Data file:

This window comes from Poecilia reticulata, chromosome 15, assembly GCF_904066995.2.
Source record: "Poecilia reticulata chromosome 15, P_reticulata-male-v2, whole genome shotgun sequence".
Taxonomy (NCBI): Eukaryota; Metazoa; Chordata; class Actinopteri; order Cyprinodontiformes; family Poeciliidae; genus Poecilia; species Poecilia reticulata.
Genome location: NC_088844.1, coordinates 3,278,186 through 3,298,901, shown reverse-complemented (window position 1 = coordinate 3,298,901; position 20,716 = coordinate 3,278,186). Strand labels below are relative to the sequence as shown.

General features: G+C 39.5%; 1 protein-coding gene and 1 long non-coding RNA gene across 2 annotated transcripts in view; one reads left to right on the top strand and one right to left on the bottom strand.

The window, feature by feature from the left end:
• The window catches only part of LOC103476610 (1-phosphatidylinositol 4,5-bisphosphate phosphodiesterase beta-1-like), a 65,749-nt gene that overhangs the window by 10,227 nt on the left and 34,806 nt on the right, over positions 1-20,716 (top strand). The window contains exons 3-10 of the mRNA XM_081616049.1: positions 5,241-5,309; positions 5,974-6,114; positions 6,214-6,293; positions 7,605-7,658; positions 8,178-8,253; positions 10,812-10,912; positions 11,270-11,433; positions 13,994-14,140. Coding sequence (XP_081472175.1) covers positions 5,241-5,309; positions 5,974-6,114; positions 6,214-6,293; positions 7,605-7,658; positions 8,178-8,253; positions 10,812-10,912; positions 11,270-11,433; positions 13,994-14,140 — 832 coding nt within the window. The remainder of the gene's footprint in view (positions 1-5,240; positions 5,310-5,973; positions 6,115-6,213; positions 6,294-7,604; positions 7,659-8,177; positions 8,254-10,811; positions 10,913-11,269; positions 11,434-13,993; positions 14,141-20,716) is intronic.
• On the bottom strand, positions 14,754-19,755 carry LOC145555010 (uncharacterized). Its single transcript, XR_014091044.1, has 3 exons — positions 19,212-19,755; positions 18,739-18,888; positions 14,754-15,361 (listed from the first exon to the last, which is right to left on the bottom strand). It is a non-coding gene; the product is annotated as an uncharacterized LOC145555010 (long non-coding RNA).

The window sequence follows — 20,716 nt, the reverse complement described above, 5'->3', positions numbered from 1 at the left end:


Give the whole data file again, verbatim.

This window comes from Poecilia reticulata, chromosome 15, assembly GCF_904066995.2.
Source record: "Poecilia reticulata chromosome 15, P_reticulata-male-v2, whole genome shotgun sequence".
Taxonomy (NCBI): Eukaryota; Metazoa; Chordata; class Actinopteri; order Cyprinodontiformes; family Poeciliidae; genus Poecilia; species Poecilia reticulata.
Genome location: NC_088844.1, coordinates 3,278,186 through 3,298,901, shown reverse-complemented (window position 1 = coordinate 3,298,901; position 20,716 = coordinate 3,278,186). Strand labels below are relative to the sequence as shown.

General features: G+C 39.5%; 1 protein-coding gene and 1 long non-coding RNA gene across 2 annotated transcripts in view; one reads left to right on the top strand and one right to left on the bottom strand.

The window, feature by feature from the left end:
• The window catches only part of LOC103476610 (1-phosphatidylinositol 4,5-bisphosphate phosphodiesterase beta-1-like), a 65,749-nt gene that overhangs the window by 10,227 nt on the left and 34,806 nt on the right, over positions 1-20,716 (top strand). The window contains exons 3-10 of the mRNA XM_081616049.1: positions 5,241-5,309; positions 5,974-6,114; positions 6,214-6,293; positions 7,605-7,658; positions 8,178-8,253; positions 10,812-10,912; positions 11,270-11,433; positions 13,994-14,140. Coding sequence (XP_081472175.1) covers positions 5,241-5,309; positions 5,974-6,114; positions 6,214-6,293; positions 7,605-7,658; positions 8,178-8,253; positions 10,812-10,912; positions 11,270-11,433; positions 13,994-14,140 — 832 coding nt within the window. The remainder of the gene's footprint in view (positions 1-5,240; positions 5,310-5,973; positions 6,115-6,213; positions 6,294-7,604; positions 7,659-8,177; positions 8,254-10,811; positions 10,913-11,269; positions 11,434-13,993; positions 14,141-20,716) is intronic.
• On the bottom strand, positions 14,754-19,755 carry LOC145555010 (uncharacterized). Its single transcript, XR_014091044.1, has 3 exons — positions 19,212-19,755; positions 18,739-18,888; positions 14,754-15,361 (listed from the first exon to the last, which is right to left on the bottom strand). It is a non-coding gene; the product is annotated as an uncharacterized LOC145555010 (long non-coding RNA).

The window sequence follows — 20,716 nt, the reverse complement described above, 5'->3', positions numbered from 1 at the left end: